As Detective Jack Warr investigates, he discovers locals with dark secrets, unearths hidden crimes – and hits countless dead ends. With few leads and the violent attacks escalating, he will have to act as audaciously as the criminals if he hopes to stop them. 

When Warr meets Charlotte Miles, a terrified woman with links to the group, he must use her to lure the unsuspecting killers into one last job, and into his trap. But with the law already stretched to breaking point, any failure will be on Warr’s head – and any more blood spilled, on his hands

My Review

With thanks to the publisher for the copy received. Judas Horse is the second book in the Jack Warr series. This series is the only one that I have read by this author and I need to make a determined effort to catch up with a few others. Whilst I liked the previous book, Buried, I enjoyed this one a lot more. It proved that it could stand on its own without the connection to the Widows series. You could read this without reading the former but I would recommend reading them in order.

Jack has calmed down a lot since the events in Buried. He has just become a father and has come to terms with finding out his own father’s identity. He is settled into his new home with the wonderful Maggie, young Hannah and his mother. He enjoys his job more and appears to be less of a hothead and in this novel he is helping a team in the Cotswolds solve a series of house crimes that are getting increasingly violent. But he is no walkover and there is a power struggle within that team that causes more problems than it solves.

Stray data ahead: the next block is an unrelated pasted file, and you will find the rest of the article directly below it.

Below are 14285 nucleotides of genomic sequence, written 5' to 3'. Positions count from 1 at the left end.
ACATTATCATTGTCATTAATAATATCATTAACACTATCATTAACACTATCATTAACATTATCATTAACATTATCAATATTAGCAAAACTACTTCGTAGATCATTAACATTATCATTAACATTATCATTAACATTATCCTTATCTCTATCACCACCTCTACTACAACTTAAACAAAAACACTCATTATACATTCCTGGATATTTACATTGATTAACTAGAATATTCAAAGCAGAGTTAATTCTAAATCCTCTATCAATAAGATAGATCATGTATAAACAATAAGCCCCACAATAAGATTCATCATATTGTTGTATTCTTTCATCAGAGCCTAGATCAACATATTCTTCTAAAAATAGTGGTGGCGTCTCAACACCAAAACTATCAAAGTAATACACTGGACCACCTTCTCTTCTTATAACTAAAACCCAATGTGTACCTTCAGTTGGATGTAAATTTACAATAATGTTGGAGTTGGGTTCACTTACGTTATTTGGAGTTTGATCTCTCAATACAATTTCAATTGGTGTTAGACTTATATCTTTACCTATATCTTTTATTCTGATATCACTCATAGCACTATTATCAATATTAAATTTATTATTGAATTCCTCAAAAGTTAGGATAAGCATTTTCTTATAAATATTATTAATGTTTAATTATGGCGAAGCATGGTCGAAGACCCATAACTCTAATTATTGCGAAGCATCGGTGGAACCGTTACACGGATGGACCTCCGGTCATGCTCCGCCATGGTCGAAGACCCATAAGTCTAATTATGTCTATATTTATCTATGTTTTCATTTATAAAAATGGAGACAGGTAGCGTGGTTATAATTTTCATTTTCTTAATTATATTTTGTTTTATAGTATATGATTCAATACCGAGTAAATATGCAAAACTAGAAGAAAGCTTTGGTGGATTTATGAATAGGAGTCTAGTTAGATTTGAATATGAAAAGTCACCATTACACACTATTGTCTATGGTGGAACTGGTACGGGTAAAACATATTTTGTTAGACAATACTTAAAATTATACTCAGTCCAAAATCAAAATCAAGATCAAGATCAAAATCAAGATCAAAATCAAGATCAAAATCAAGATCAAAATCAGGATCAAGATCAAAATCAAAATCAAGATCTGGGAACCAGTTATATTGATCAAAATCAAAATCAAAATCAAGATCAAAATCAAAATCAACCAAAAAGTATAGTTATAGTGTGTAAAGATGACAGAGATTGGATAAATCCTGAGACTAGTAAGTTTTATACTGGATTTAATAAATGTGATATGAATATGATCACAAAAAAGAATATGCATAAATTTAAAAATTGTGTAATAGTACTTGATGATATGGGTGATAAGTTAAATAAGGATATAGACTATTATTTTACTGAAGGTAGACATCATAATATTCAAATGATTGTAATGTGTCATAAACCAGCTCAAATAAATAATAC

I think Jack is a great character. He is encouraging to the less experienced officers and handles the team from Oxford brilliantly. I would love to see that ‘partnership’ in further novels. I can see a lot of animosity ahead! The way he was with the witnesses and the victims showed compassion but a determination not to be ignored or patronised. 

Maggie is also a great character. Grounded and loving and she knows that her man isn’t a saint. But she is prepared to let him think that he believes everything she is told because she knows that what he does is done is with a good heart. 

It is quite brutal at times but I feel it is more intimidating because of the rural, usually peaceful setting and also because of who is on the receiving end. Nobody is safe from these criminals.

Judas Horse is a great addition to this new series and I’m looking forward to book three and keeping my fingers crossed that like the other books that it will be televised.